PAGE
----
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Comparing predictors of sentence self-paced reading times: Syntactic complexity versus transitional probability metrics

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Kapteijns,  Bob
Psychology of Language Department, MPI for Psycholinguistics, Max Planck Society;

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Hintz,  Florian
Psychology of Language Department, MPI for Psycholinguistics, Max Planck Society;

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Citation

Kapteijns, B., & Hintz, F. (2021). Comparing predictors of sentence self-paced reading times: Syntactic complexity versus transitional probability metrics. PsyArXiv, 10.31234/osf.io/b6j29. doi:10.31234/osf.io/b6j29.


Cite as: http://hdl.handle.net/21.11116/0000-0008-1868-9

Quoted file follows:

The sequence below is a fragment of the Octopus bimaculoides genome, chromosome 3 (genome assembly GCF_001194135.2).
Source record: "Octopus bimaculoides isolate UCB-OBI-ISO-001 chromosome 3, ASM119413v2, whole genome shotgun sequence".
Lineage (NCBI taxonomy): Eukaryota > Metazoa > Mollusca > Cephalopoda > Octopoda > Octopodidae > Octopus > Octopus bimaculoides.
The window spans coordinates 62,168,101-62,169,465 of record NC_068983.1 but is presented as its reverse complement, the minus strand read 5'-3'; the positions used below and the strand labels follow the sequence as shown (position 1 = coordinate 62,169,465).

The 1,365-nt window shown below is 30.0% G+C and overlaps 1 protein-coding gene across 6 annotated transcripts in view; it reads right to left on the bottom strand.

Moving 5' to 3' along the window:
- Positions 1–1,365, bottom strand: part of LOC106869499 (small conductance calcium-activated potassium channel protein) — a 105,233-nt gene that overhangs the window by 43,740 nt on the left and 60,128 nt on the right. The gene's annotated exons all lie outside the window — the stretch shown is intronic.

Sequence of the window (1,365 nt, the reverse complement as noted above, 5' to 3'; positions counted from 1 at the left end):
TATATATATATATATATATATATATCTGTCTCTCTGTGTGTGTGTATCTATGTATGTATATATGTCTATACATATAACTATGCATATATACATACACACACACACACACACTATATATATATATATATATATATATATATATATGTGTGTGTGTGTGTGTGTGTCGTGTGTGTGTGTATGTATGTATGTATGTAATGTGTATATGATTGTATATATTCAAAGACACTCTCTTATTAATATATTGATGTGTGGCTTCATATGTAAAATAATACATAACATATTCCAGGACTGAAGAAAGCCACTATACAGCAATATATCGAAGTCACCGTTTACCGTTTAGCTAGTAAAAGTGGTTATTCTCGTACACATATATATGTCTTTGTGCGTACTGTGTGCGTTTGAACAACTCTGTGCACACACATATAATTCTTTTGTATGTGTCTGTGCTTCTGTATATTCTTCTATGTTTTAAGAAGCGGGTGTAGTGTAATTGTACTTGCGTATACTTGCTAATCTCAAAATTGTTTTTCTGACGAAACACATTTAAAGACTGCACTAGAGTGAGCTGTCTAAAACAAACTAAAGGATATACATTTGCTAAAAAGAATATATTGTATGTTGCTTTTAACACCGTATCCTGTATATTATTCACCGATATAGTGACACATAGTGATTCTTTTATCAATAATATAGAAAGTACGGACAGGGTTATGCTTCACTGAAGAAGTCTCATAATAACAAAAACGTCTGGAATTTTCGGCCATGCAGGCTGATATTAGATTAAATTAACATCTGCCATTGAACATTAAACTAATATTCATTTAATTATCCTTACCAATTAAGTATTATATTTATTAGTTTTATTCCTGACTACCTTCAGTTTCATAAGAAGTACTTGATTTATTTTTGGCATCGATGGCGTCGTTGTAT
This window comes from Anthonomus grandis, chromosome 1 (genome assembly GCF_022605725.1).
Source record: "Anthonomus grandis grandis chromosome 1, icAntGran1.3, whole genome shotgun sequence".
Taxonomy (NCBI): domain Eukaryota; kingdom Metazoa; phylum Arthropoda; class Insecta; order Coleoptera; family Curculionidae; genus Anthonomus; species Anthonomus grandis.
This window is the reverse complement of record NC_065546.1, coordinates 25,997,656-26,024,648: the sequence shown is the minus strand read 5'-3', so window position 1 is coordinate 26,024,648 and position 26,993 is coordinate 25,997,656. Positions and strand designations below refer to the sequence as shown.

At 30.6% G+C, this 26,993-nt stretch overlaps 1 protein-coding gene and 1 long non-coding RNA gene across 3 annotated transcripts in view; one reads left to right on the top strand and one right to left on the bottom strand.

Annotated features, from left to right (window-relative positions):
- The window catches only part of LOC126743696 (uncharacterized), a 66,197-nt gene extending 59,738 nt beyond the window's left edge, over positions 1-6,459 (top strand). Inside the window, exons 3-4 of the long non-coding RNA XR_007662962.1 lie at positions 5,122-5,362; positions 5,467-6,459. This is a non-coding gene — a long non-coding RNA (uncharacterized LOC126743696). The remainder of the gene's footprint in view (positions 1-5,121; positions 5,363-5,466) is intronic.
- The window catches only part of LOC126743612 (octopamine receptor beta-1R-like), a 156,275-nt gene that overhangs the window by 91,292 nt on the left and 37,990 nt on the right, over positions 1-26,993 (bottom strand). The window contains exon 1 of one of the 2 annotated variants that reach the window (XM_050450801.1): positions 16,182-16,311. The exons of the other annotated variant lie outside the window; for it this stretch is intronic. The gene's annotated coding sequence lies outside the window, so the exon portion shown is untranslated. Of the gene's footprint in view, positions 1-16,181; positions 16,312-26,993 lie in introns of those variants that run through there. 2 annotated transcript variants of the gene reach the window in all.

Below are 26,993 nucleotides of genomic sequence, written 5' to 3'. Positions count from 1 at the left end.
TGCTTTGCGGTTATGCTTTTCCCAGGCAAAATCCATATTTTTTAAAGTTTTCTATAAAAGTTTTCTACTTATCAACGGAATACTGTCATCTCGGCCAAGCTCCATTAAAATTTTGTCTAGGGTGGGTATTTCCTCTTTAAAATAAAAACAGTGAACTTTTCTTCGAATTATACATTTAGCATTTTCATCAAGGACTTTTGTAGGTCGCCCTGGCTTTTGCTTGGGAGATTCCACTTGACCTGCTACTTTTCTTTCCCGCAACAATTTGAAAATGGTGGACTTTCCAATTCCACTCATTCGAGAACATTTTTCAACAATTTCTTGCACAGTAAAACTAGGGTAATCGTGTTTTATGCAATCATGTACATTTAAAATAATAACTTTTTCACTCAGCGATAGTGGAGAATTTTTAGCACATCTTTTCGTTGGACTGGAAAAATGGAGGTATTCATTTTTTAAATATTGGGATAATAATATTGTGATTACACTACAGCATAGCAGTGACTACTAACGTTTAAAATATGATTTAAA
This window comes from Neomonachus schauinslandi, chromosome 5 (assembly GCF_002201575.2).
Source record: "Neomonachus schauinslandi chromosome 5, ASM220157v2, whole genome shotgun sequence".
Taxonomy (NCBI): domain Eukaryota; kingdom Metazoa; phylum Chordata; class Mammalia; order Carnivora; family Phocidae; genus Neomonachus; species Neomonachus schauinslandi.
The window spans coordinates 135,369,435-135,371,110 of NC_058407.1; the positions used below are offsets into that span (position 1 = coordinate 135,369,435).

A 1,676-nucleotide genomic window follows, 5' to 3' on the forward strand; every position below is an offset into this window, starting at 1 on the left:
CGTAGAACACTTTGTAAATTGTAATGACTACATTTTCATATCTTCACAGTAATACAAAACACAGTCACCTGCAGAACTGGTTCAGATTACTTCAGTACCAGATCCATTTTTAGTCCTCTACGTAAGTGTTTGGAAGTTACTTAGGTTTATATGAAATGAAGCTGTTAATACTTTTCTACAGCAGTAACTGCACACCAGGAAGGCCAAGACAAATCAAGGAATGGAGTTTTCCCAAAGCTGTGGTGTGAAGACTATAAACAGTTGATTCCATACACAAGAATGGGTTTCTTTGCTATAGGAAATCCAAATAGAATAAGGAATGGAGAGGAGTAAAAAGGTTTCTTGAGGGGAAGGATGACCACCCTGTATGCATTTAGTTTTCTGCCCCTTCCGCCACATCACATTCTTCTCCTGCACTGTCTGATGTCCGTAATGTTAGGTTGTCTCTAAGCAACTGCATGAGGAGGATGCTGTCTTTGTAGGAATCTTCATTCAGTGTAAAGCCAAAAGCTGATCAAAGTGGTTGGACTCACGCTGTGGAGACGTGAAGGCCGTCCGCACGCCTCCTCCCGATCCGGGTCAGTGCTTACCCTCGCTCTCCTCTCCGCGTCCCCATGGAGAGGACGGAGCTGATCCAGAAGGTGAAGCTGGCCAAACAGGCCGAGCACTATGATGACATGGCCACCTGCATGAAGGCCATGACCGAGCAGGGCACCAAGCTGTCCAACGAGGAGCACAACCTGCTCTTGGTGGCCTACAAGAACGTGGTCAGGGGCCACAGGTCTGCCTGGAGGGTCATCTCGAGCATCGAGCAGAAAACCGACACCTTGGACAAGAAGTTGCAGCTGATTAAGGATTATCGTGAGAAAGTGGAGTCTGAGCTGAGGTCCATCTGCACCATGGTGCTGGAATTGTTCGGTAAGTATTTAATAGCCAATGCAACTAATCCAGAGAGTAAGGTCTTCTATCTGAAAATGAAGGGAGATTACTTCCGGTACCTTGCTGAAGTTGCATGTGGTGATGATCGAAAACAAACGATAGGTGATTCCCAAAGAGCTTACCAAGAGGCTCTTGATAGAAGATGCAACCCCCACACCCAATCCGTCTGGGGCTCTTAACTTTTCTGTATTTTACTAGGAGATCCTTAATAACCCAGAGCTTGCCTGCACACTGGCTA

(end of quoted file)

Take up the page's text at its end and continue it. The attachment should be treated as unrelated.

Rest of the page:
Abstract
When estimating the influence of sentence complexity on reading, researchers typically opt for one of two main approaches: Measuring syntactic complexity (SC) or transitional probability (TP). Comparisons of the predictive power of both approaches have yielded mixed results. To address this inconsistency, we conducted a self-paced reading experiment. Participants read sentences of varying syntactic complexity. From two alternatives, we selected the set of SC and TP measures, respectively, that provided the best fit to the self-paced reading data. We then compared the contributions of the SC and TP measures to reading times when entered into the same model. Our results showed that both measures explained significant portions of variance in self-paced reading times. Thus, researchers aiming to measure sentence complexity should take both SC and TP into account. All of the analyses were conducted with and without control variables known to influence reading times (word/sentence length, word frequency and word position) to showcase how the effects of SC and TP change in the presence of the control variables.